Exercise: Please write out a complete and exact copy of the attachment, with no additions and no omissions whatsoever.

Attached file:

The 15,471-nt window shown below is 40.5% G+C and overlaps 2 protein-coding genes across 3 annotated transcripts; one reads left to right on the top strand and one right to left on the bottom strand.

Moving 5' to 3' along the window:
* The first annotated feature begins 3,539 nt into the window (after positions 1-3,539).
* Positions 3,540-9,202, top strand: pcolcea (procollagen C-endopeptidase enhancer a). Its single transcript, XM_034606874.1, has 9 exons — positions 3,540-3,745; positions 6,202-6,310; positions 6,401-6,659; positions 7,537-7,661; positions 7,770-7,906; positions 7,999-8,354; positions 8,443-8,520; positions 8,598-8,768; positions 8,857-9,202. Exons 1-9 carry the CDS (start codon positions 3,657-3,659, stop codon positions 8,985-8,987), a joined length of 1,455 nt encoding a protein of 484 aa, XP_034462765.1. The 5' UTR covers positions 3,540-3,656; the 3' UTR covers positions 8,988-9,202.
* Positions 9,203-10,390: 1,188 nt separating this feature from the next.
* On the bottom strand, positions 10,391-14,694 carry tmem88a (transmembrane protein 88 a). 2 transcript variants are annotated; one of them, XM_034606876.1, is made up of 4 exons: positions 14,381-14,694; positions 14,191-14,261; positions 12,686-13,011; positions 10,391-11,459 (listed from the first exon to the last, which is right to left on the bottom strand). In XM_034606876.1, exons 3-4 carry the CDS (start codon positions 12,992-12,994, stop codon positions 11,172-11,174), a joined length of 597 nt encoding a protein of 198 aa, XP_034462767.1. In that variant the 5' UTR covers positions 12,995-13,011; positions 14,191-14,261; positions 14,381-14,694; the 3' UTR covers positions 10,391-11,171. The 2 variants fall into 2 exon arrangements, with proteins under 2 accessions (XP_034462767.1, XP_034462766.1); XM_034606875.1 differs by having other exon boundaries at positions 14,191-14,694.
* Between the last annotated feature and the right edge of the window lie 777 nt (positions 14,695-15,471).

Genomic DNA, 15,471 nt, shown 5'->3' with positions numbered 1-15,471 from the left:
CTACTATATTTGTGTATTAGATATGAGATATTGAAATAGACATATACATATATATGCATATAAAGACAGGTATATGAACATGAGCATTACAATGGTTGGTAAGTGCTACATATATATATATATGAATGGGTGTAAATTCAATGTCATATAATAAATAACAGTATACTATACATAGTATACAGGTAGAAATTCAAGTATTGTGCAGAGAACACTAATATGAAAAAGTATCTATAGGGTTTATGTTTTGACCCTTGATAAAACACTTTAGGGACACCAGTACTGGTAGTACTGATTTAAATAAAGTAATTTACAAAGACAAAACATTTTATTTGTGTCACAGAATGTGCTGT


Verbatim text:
The 15,471-nt window shown below is 40.5% G+C and overlaps 2 protein-coding genes across 3 annotated transcripts; one reads left to right on the top strand and one right to left on the bottom strand.

Moving 5' to 3' along the window:
* The first annotated feature begins 3,539 nt into the window (after positions 1-3,539).
* Positions 3,540-9,202, top strand: pcolcea (procollagen C-endopeptidase enhancer a). Its single transcript, XM_034606874.1, has 9 exons — positions 3,540-3,745; positions 6,202-6,310; positions 6,401-6,659; positions 7,537-7,661; positions 7,770-7,906; positions 7,999-8,354; positions 8,443-8,520; positions 8,598-8,768; positions 8,857-9,202. Exons 1-9 carry the CDS (start codon positions 3,657-3,659, stop codon positions 8,985-8,987), a joined length of 1,455 nt encoding a protein of 484 aa, XP_034462765.1. The 5' UTR covers positions 3,540-3,656; the 3' UTR covers positions 8,988-9,202.
* Positions 9,203-10,390: 1,188 nt separating this feature from the next.
* On the bottom strand, positions 10,391-14,694 carry tmem88a (transmembrane protein 88 a). 2 transcript variants are annotated; one of them, XM_034606876.1, is made up of 4 exons: positions 14,381-14,694; positions 14,191-14,261; positions 12,686-13,011; positions 10,391-11,459 (listed from the first exon to the last, which is right to left on the bottom strand). In XM_034606876.1, exons 3-4 carry the CDS (start codon positions 12,992-12,994, stop codon positions 11,172-11,174), a joined length of 597 nt encoding a protein of 198 aa, XP_034462767.1. In that variant the 5' UTR covers positions 12,995-13,011; positions 14,191-14,261; positions 14,381-14,694; the 3' UTR covers positions 10,391-11,171. The 2 variants fall into 2 exon arrangements, with proteins under 2 accessions (XP_034462767.1, XP_034462766.1); XM_034606875.1 differs by having other exon boundaries at positions 14,191-14,694.
* Between the last annotated feature and the right edge of the window lie 777 nt (positions 14,695-15,471).

Genomic DNA, 15,471 nt, shown 5'->3' with positions numbered 1-15,471 from the left:
CTACTATATTTGTGTATTAGATATGAGATATTGAAATAGACATATACATATATATGCATATAAAGACAGGTATATGAACATGAGCATTACAATGGTTGGTAAGTGCTACATATATATATATATGAATGGGTGTAAATTCAATGTCATATAATAAATAACAGTATACTATACATAGTATACAGGTAGAAATTCAAGTATTGTGCAGAGAACACTAATATGAAAAAGTATCTATAGGGTTTATGTTTTGACCCTTGATAAAACACTTTAGGGACACCAGTACTGGTAGTACTGATTTAAATAAAGTAATTTACAAAGACAAAACATTTTATTTGTGTCACAGAATGTGCTGT